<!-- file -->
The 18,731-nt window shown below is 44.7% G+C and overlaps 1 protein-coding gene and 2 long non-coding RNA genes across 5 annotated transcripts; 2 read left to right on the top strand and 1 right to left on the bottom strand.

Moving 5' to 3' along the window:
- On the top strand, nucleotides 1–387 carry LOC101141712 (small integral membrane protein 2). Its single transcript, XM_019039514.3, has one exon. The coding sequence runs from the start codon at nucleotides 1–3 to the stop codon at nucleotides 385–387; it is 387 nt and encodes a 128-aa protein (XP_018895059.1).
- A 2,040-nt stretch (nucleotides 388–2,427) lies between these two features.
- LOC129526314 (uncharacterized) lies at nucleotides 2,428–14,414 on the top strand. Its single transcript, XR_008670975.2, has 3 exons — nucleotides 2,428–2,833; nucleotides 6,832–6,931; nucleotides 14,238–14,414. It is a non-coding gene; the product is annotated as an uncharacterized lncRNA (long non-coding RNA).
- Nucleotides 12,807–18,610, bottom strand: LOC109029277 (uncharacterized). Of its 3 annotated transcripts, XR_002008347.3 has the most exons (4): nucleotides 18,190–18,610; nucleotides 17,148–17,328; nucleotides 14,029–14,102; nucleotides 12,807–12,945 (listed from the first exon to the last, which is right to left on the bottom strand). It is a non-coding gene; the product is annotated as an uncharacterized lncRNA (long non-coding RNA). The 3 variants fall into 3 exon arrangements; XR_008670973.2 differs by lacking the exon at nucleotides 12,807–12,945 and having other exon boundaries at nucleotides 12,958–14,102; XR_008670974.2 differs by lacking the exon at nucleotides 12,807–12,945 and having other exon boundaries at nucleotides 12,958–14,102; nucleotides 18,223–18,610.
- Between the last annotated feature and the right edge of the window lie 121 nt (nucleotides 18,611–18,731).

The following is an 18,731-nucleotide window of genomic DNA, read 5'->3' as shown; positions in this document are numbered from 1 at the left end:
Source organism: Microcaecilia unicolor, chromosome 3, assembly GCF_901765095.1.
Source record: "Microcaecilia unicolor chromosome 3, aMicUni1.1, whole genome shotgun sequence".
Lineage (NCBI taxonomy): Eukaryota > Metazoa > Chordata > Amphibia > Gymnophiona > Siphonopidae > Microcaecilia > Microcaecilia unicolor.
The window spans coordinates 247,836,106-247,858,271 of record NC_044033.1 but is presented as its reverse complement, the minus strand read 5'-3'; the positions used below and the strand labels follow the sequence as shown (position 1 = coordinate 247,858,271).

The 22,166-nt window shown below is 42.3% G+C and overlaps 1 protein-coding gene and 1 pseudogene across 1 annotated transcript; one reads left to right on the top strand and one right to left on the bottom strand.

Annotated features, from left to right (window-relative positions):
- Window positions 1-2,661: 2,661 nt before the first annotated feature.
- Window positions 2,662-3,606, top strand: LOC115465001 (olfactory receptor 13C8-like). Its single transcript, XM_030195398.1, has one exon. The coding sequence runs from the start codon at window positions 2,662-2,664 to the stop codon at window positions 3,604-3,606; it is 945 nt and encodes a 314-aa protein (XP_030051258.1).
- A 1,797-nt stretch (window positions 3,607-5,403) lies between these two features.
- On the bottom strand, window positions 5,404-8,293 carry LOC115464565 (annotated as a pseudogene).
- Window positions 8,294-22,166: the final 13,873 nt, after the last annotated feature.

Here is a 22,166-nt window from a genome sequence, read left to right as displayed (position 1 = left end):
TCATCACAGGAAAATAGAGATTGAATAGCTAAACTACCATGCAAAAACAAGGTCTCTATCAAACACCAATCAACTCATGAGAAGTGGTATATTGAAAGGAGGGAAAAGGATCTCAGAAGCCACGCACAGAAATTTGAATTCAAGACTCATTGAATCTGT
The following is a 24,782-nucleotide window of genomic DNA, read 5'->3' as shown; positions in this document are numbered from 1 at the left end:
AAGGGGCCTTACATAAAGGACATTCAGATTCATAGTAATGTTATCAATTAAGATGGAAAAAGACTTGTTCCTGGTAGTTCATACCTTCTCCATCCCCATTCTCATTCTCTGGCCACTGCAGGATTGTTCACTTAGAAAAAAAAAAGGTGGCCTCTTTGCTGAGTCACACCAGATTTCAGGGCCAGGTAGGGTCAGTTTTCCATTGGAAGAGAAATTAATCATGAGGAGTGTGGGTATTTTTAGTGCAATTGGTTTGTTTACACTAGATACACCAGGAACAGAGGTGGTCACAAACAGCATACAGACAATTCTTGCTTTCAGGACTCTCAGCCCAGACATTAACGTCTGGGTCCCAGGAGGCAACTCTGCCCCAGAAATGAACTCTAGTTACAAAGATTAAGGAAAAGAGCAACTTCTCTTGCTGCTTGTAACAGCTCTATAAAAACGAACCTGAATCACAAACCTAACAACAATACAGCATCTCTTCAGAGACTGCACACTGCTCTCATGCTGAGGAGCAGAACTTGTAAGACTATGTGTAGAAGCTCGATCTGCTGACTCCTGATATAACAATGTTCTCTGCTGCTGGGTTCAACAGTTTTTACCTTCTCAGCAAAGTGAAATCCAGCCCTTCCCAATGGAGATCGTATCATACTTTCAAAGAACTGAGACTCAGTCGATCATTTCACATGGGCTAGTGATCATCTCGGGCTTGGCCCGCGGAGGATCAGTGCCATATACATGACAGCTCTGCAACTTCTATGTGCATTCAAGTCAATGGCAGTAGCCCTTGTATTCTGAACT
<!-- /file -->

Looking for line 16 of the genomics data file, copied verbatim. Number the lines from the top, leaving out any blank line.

- Window positions 2,662-3,606, top strand: LOC115465001 (olfactory receptor 13C8-like). Its single transcript, XM_030195398.1, has one exon. The coding sequence runs from the start codon at window positions 2,662-2,664 to the stop codon at window positions 3,604-3,606; it is 945 nt and encodes a 314-aa protein (XP_030051258.1).